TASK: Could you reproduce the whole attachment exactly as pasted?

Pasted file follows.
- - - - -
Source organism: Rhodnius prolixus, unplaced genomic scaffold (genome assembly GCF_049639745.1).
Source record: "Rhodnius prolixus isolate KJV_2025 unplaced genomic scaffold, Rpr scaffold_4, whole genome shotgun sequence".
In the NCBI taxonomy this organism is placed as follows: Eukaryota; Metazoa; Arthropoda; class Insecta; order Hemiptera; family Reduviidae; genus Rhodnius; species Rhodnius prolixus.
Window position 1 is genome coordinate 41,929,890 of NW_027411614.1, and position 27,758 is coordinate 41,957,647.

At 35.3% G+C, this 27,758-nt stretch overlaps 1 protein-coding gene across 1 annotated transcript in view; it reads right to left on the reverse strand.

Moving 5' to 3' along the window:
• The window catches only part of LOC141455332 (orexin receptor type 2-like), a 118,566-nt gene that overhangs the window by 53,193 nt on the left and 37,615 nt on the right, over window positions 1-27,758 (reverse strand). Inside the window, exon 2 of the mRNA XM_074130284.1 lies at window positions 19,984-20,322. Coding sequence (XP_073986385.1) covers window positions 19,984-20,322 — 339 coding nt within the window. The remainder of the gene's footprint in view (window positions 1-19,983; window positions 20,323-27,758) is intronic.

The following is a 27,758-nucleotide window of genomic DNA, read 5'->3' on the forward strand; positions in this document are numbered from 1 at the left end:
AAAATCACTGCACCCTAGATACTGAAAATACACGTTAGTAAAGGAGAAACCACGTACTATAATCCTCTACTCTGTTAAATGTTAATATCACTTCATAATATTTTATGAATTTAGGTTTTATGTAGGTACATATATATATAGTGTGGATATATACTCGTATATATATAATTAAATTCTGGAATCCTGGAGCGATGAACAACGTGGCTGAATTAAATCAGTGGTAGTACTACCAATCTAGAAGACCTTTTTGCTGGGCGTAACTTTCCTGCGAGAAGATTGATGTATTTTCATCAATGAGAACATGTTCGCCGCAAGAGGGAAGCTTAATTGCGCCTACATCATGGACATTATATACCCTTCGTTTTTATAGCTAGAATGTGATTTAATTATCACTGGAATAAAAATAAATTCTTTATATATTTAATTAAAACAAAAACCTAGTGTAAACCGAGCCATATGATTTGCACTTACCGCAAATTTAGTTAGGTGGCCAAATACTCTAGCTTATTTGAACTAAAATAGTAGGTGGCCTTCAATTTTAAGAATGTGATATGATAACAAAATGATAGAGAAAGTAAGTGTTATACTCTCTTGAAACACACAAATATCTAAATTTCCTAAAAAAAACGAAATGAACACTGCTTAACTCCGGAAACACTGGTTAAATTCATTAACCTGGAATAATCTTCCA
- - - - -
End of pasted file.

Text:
Source organism: Rhodnius prolixus, unplaced genomic scaffold (genome assembly GCF_049639745.1).
Source record: "Rhodnius prolixus isolate KJV_2025 unplaced genomic scaffold, Rpr scaffold_4, whole genome shotgun sequence".
In the NCBI taxonomy this organism is placed as follows: Eukaryota; Metazoa; Arthropoda; class Insecta; order Hemiptera; family Reduviidae; genus Rhodnius; species Rhodnius prolixus.
Window position 1 is genome coordinate 41,929,890 of NW_027411614.1, and position 27,758 is coordinate 41,957,647.

At 35.3% G+C, this 27,758-nt stretch overlaps 1 protein-coding gene across 1 annotated transcript in view; it reads right to left on the reverse strand.

Moving 5' to 3' along the window:
• The window catches only part of LOC141455332 (orexin receptor type 2-like), a 118,566-nt gene that overhangs the window by 53,193 nt on the left and 37,615 nt on the right, over window positions 1-27,758 (reverse strand). Inside the window, exon 2 of the mRNA XM_074130284.1 lies at window positions 19,984-20,322. Coding sequence (XP_073986385.1) covers window positions 19,984-20,322 — 339 coding nt within the window. The remainder of the gene's footprint in view (window positions 1-19,983; window positions 20,323-27,758) is intronic.

The following is a 27,758-nucleotide window of genomic DNA, read 5'->3' on the forward strand; positions in this document are numbered from 1 at the left end:
AAAATCACTGCACCCTAGATACTGAAAATACACGTTAGTAAAGGAGAAACCACGTACTATAATCCTCTACTCTGTTAAATGTTAATATCACTTCATAATATTTTATGAATTTAGGTTTTATGTAGGTACATATATATATAGTGTGGATATATACTCGTATATATATAATTAAATTCTGGAATCCTGGAGCGATGAACAACGTGGCTGAATTAAATCAGTGGTAGTACTACCAATCTAGAAGACCTTTTTGCTGGGCGTAACTTTCCTGCGAGAAGATTGATGTATTTTCATCAATGAGAACATGTTCGCCGCAAGAGGGAAGCTTAATTGCGCCTACATCATGGACATTATATACCCTTCGTTTTTATAGCTAGAATGTGATTTAATTATCACTGGAATAAAAATAAATTCTTTATATATTTAATTAAAACAAAAACCTAGTGTAAACCGAGCCATATGATTTGCACTTACCGCAAATTTAGTTAGGTGGCCAAATACTCTAGCTTATTTGAACTAAAATAGTAGGTGGCCTTCAATTTTAAGAATGTGATATGATAACAAAATGATAGAGAAAGTAAGTGTTATACTCTCTTGAAACACACAAATATCTAAATTTCCTAAAAAAAACGAAATGAACACTGCTTAACTCCGGAAACACTGGTTAAATTCATTAACCTGGAATAATCTTCCA